Frequently Asked Questions (FAQ)
Our EIN (often referred to as a Tax ID number) is 510593176.PawPADs is a 501(c)(3)charitable organization and all contributions are tax deductible to the fullest extent allowable by law.
The following is a listing of some of the expenses involved with obtaining an assistance dog from PawPADs:
We recognize that many people, though not all, living with disabilities often face financial restraints. Despite this expense, the life-changing benefits these dogs can provide make them invaluable to many seeking increased independence.
Many friends, family members, employers, schools, churches or civic groups will often help you raise the amount to cover your contribution for your dog.
PawPADs has a limited number of scholarships allowing us to place Service Dogs with veterans with service related disabilities without cost to the veteran. Ask us about it!
We believe that when an applicant actively participates in the effort to raise the small fraction ($3,500) of the total value of their new partner ($20-25,000), they are really building a support system of friends, family, co-workers, donors, church and other civic organizations that can have your back as a healthy, successful, happy service dog team for many, many years!
Many friends, family members, employers, schools, churches or civic groups will often help to fund-raise these amounts to cover your contribution for your dog. Assistance dogs win not only the hearts of their partners, but also the community!
It takes hard work, commitment to take care of and maintain the health and training of a service dog and we all need a little help occasionally. But don't be discouraged!
No. We do not train our dogs to work specifically with psychological or emotional challenges (bipolar, anxiety, PTSD, panic attacks, depression, etc). Absent an accompanying physical disability, it is not our focus and we do not train and place dogs specifically for these situations.We encourage you to visit GuideStar.org at http://www2.guidestar.org/search and search for Emotional Support Dogs (ESD) or Psychiatric Service Dogs (PSD), as you may be able to locate an organization in your area that can meet your needs.
After we receive your completed application, our staff will review it. If you meet the criteria and we feel that you may benefit from one of our service dogs, an in-home interview will be arranged so that we may meet with you in person to get a better sense of your needs, abilities and living situation. If accepted as a client, you will be placed on the waiting list for the next suitable dog.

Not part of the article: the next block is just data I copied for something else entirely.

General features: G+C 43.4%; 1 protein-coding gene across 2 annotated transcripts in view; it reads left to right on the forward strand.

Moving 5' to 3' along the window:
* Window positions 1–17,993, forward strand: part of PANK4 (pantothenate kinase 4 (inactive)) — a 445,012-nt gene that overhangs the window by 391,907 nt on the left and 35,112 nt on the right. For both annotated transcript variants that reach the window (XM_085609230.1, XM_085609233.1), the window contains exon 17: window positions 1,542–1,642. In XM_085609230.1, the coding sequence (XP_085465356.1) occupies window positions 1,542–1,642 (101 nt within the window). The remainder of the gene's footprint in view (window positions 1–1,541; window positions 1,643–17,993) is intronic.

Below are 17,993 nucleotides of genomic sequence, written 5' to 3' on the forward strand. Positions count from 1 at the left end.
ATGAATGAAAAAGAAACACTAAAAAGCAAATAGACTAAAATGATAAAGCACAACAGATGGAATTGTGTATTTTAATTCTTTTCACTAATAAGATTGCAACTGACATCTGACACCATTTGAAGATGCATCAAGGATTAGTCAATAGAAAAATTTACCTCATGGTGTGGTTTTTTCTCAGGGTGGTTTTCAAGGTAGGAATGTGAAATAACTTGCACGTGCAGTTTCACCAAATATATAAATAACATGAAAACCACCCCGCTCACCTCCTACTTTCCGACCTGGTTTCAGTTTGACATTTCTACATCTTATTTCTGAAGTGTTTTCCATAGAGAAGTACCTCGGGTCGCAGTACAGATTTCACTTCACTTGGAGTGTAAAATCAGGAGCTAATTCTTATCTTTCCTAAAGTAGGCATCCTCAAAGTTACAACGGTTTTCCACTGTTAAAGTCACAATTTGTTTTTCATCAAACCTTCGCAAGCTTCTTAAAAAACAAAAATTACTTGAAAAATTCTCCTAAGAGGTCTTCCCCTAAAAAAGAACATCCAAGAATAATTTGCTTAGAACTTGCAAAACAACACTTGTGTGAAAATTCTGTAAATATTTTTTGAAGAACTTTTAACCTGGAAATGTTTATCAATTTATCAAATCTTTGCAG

If for any reason and at any time during the application process we determine we cannot provide an assistance dog to meet your needs or have concerns about the safety of yourself or a dog in a partnership, we will inform you immediately and the application process will be discontinued. These decisions will not be made lightly and as such will be final.
Because each dog is unique and trains differently than the next, it is difficult to predict with certainty the readiness of each dog for placement. Depending on several factors, our goal is to have the dogs ready for placement when the dogs are approximately a year and a half of age to two years of age.
Although we keep account of the order we receive applications, we place dogs based on the "best match" between dog and client so placements will not necessarily be done on a first come basis. Teams will be formed based on social/personality style matching to create the strongest bond possible and maximum opportunity for a long and successful partnership.
Following the dog training, there is a two week client placement training and specialized training as needed.
Our first goal for any of our dogs that aren't suited as a service dog is to find a job they CAN do! There's a job for every dog that trots out our doors, even if it is simply to be the best partner and family companion you've ever had.
Check out our "Release Dogs" page at this link to see the dogs we've released from the program and which are currently available for adoption. Maybe there's a life-long companion waiting there for you!
Our goal is to train one rescue dog for every dog bred for our programs!
As the service dog industry has exploded in recent years, ADI's relevancy and competency has significantly declined. It has become a very "politicized" organization - lacking the ethical, disciplined, and structured business practices critical to keeping up with the rapidly growing field of Assistance Dogs. Like the vast majority of our peers in the assistance dog industry, our Board of Directors has intentionally chosen not to affiliate with ADI.